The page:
Though efforts to improve the quality of life for African-Americans are as old as the United States, the fight for equality really ramped up in the 1950s and 60s. That fight, we know as the Civil Rights era.
In the first of her four part series “Soul of the Coast,” News 25’s Victoria Bailey speaks to a woman instrumental in breaking down barriers in her community.
“We know we should forgive and forget, but it’s hard to not remember the things and the way we were treated so long ago.” Meet Doris Smith. Originally from Monroeville, Alabama, she moved to Moss Point in 1960, in the middle of what most of the nation considered a racial explosion. “I got married here and had my children here. Well, immediately you knew that everything was segregated.”
Wanting to influence change in her new community, just like she saw in other parts of the country, Smith joined the NAACP, but even in that alliance, African-Americans feared making their voices heard. “At the time they were going under Christian Leadership because they were afraid to speak out and say they were a member of an organization like the NAACP. My husband and I started working with this group, but later we asked them to take the money out of the bank under Christian Leadership and let it be known that we were the NAACP.”
Going up against the strict laws of Jim Crow, historically, came at a high cost in so many areas. “We earned the right to vote by having a lot of people killed because the establishment didn’t want us to vote. When I went to register to vote, I registered in Jackson County. They told me we had to recite an article of the Constitution, in fact we had to take this test and we had to pay poll tax.”
As the Civil Rights Era pressed on, most nights, families throughout the nation turned on TV sets to images of Americans being denied service at lunch counters, being beaten, while angry mobs tossed food on them. Smith says things weren’t much different for black people here on the Coast. “We went on down to Burnham’s and it was right at lunch time. There were a lot of people in there getting lunch and we sat down in one of the booths in the store. We asked could we get a hot dog. The server said ‘no we don’t serve coloreds here.’ We were like could we just get a hot dog? She said, “NO NO NO NO! We don’t want to serve you here.’ So then we asked for the manager and went to speak to him and of course he didn’t give us a reason except he just rather not serve us. So then we went back to the group and reported this and we did a very effective boycott of that store.”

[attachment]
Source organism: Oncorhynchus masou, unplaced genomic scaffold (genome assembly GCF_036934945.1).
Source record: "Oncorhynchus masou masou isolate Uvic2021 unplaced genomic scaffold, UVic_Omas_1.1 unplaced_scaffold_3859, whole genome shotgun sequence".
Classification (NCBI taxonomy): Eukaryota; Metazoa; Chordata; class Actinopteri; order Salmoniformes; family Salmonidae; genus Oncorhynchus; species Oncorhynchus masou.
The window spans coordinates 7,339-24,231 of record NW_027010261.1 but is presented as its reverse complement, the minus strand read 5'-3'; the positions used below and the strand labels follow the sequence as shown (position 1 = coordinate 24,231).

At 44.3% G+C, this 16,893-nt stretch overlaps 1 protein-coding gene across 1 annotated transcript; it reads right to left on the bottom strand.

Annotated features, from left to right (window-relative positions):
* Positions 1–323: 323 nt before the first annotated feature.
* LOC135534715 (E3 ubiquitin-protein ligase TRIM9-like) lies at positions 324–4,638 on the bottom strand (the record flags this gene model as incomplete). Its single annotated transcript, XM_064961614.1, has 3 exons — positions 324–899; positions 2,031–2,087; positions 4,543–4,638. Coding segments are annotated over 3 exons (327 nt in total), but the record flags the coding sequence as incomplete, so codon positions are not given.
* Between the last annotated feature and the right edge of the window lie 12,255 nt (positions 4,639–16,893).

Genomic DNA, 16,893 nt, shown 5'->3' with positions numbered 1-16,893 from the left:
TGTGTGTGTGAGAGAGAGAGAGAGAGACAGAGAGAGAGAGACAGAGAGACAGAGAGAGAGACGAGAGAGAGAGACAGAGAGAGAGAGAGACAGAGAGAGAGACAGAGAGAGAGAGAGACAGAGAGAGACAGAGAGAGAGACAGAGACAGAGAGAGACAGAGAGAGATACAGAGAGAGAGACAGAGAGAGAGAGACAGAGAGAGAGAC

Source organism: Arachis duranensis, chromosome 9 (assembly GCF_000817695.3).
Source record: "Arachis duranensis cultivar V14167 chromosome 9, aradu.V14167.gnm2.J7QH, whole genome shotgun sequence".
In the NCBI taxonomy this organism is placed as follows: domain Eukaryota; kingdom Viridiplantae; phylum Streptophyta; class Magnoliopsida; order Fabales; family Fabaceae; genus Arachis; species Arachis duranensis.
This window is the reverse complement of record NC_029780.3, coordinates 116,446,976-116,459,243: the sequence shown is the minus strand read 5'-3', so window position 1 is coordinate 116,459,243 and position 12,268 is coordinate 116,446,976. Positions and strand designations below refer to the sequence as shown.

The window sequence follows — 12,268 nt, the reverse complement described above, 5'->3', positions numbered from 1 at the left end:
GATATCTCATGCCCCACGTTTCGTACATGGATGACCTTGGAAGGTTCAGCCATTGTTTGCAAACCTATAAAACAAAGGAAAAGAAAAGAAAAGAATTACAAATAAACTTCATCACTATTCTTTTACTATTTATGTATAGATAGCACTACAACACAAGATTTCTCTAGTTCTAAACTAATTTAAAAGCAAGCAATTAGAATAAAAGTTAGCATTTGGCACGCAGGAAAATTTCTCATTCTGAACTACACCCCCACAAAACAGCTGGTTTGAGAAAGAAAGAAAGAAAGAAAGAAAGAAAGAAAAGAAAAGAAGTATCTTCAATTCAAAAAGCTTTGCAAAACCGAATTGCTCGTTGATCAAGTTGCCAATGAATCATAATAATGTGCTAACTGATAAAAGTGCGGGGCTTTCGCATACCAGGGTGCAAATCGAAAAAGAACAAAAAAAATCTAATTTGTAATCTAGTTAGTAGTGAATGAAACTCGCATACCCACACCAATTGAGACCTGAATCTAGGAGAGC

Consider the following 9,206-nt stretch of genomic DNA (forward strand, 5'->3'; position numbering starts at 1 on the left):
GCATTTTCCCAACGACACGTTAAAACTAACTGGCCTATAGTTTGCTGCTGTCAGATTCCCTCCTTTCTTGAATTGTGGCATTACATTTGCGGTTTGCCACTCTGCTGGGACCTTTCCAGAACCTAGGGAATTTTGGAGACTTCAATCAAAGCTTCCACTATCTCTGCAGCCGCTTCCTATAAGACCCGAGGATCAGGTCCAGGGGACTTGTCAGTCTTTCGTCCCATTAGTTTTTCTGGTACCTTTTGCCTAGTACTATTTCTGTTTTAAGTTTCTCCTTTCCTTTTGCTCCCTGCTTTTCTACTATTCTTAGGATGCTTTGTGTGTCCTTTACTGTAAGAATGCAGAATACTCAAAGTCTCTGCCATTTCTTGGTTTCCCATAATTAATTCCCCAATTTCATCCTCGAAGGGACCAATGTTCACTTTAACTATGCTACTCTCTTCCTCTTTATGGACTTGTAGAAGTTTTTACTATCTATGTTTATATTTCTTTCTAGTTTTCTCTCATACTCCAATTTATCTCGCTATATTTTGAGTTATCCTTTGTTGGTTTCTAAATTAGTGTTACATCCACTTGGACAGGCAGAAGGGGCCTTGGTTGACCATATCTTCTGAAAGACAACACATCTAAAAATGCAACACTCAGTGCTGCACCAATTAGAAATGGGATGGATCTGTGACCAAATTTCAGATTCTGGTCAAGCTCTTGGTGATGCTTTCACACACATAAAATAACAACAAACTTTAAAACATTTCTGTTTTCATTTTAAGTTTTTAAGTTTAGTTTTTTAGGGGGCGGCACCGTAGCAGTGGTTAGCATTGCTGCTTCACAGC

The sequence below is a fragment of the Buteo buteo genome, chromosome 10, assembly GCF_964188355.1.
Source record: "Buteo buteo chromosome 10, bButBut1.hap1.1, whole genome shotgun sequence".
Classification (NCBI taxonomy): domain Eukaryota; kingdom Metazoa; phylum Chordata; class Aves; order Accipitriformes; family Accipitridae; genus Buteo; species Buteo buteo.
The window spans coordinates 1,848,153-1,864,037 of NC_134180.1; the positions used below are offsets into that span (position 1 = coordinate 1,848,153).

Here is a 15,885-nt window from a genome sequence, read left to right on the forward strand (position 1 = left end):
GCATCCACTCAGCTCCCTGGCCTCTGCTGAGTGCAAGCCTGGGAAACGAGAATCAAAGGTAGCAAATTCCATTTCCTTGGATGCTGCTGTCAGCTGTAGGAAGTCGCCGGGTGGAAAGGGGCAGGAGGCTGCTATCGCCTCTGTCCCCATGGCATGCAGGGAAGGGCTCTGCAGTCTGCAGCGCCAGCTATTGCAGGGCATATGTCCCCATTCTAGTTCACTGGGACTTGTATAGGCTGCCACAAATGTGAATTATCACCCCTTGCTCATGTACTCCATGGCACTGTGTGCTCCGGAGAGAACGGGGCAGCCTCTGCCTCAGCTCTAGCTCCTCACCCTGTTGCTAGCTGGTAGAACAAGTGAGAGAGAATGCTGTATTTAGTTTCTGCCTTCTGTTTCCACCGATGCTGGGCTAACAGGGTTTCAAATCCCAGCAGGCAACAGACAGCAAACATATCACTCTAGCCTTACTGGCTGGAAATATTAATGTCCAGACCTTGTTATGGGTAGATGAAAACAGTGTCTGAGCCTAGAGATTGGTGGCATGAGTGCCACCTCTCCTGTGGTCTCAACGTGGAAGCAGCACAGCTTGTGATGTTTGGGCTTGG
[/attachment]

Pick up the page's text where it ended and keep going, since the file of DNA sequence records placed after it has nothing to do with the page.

Segregation was no stranger to the Moss Point workplace. But Smith says she comes from a long family of hard working dedicated people, citing her mother as her inspiration. Smith began working in 1969 for a company called Thiokol today known as Morton International. “I was the first black to integrate the work space there in the office, in administration. Of course, they were told before I arrived they would have to share their water fountain and they would have to share their break room with me.”
With 60 years of working hard alongside other dedicated African-Americans, Smith says it is important for the youth to continue to carry the torch of change into the future. “I’m hoping that the future generation that we have will go back to searching for things because they’ve had it so easy and they don’t know about the things we did in the past. They just accept things for how they are now and enjoy it. But there was a serious struggle in Mississippi.”